• Landscaping and gardening
  • Blogs and YouTube channels
  • Vacation and travel consulting
  • Professional services, such as a doctor/dentist office or a legal practice

Such businesses rarely have hard assets, such as real estate or machinery, that would make a dissolution sale a viable option. The value is usually in the leased location, skilled operation, quality of service, client contracts, consumer good will, and Intellectual Property, such as trade/service marks and trade secrets. NAFA scrupulously employs accepted forensic accounting methods to arrive at firm valuations.

We provide a quality assessment of value and present a range of options, including dissolution, sale, continued co-ownership, and buyouts, so attorneys and clients can pursue the most appropriate course for the circumstances.

Questions of child support and alimony

In divorce, courts favor maintaining children and spouses at the standard of living they would have enjoyed if the marriage had remained intact. This is not always possible, given the demands of maintaining dual residences. Thus, questions arise as to how much a high-earning spouse must contribute on items such as child support and alimony. NAFA’s experts can perform a deep dive into each spouse’s finances to determine how much support is reasonable. In cases where one spouse has been out of the workforce, we examine all the pertinent information, such as level of education, former work history, necessary (re)training to become employable, the current job market, and obligations as a primary caretaker. We produce a projection of how much support the dependent spouse will need and for how long, before the goal of self-sufficiency is reached.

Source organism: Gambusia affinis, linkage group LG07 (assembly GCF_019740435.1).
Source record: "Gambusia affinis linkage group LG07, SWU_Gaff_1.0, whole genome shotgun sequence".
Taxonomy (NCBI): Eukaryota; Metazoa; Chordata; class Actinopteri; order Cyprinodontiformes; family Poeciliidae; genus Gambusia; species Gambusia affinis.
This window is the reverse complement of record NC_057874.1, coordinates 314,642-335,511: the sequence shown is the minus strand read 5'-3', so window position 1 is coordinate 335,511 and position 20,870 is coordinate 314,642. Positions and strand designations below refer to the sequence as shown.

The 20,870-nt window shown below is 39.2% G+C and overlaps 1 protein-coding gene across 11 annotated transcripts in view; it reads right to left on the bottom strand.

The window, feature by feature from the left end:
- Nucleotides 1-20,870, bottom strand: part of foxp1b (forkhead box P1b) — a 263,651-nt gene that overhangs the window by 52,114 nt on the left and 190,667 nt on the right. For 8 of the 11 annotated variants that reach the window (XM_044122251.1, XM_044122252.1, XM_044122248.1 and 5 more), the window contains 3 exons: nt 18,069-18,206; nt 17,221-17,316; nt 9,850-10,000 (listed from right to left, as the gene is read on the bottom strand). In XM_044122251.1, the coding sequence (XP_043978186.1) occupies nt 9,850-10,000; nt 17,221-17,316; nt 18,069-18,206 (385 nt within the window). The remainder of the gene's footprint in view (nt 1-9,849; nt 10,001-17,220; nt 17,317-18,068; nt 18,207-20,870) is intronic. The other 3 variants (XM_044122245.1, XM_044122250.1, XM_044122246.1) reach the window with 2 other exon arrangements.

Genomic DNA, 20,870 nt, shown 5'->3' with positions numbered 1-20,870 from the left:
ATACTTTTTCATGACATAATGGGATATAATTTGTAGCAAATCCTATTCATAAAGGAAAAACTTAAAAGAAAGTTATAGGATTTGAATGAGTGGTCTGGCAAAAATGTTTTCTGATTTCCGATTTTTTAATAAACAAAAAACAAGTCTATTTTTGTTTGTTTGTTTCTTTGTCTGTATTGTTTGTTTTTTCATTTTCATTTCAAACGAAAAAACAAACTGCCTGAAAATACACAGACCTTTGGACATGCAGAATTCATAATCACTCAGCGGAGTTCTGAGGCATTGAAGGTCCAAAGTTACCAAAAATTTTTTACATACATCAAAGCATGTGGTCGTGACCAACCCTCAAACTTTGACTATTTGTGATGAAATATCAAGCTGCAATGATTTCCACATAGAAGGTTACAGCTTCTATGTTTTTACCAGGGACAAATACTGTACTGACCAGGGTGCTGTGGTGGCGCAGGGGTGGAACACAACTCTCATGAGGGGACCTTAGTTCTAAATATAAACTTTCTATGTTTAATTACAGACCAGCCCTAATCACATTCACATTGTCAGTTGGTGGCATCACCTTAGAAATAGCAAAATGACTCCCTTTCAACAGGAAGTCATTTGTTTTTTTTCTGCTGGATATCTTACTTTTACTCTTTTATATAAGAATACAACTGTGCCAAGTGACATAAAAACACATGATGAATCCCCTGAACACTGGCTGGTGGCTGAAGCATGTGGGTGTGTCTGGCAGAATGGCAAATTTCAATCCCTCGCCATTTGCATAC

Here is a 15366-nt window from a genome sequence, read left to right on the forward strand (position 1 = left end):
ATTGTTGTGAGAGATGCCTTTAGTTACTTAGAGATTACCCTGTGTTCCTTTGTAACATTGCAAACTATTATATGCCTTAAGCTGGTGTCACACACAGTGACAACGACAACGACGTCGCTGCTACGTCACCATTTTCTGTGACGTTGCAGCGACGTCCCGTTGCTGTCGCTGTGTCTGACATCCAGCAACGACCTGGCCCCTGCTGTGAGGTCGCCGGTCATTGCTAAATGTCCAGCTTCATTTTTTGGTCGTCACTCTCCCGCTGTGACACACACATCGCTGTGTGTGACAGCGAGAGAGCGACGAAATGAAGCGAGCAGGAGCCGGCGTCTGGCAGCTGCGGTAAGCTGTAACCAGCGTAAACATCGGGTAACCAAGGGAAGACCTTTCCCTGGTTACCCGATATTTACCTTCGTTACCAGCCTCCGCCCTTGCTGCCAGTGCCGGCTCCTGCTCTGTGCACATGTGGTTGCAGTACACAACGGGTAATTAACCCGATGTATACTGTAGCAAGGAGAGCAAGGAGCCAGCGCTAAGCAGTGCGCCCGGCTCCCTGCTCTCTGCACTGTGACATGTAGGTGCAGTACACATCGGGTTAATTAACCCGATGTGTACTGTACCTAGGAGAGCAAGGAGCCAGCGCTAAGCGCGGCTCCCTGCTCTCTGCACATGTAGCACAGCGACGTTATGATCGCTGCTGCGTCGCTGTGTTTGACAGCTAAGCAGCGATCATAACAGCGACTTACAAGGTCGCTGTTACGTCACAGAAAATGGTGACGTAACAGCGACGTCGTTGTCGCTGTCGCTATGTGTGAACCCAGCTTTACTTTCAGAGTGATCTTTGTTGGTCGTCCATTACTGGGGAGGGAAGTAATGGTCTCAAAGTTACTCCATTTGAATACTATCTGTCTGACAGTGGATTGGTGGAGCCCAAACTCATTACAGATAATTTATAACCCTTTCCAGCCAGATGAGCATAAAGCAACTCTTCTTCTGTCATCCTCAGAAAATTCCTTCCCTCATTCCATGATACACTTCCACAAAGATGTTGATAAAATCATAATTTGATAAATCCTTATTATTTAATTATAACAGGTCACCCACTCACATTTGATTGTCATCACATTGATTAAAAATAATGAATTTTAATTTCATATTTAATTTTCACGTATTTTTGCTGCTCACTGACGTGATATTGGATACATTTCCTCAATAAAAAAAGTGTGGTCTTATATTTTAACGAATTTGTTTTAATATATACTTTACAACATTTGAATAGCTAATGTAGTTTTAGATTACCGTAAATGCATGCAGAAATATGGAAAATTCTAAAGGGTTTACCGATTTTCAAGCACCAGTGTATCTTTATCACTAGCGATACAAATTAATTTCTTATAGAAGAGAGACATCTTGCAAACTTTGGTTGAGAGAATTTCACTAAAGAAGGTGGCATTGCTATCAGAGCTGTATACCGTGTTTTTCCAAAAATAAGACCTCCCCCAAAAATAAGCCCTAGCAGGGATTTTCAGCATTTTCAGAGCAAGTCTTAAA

Hiding marital assets in divorce: The Case of the Sneaky Spouse

The matter of hidden assets often comes up in divorce, especially when one spouse has property worth protecting and a motive to deceive. Although parties to divorce are required to file a complete and transparent financial statement, some try to squirrel away more than a few acorns. Some of the more popular schemes for hiding assets in divorce include:

  • Fraudulent transfer — The spouse sells property to a relative or close friend who promises to sell it back after the divorce is finalized. The selling price is far below true market value, so even if that cash goes into the marital estate and is divided evenly, the fraudulent spouse comes out ahead.